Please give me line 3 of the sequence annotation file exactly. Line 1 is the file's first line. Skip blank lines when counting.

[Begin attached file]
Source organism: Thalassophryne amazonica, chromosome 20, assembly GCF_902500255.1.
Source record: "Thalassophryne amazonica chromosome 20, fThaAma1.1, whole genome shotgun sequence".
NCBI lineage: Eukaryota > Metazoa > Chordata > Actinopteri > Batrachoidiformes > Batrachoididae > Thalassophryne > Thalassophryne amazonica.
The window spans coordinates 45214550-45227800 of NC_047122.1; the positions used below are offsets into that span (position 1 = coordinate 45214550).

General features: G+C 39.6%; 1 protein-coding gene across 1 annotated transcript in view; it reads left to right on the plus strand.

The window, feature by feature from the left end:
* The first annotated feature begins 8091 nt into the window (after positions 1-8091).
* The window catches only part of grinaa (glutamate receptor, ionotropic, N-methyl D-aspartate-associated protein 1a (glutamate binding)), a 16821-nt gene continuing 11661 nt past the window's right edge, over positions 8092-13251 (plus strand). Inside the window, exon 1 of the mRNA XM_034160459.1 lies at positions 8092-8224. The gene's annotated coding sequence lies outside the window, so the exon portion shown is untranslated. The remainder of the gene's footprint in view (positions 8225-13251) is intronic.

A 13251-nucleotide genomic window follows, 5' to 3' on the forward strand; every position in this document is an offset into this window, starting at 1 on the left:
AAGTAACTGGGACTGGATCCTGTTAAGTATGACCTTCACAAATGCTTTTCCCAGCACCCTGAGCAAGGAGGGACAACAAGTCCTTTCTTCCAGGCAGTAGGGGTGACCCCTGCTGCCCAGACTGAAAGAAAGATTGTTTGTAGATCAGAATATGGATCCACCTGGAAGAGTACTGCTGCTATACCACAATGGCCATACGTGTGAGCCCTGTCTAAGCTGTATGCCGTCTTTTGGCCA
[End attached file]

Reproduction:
NCBI lineage: Eukaryota > Metazoa > Chordata > Actinopteri > Batrachoidiformes > Batrachoididae > Thalassophryne > Thalassophryne amazonica.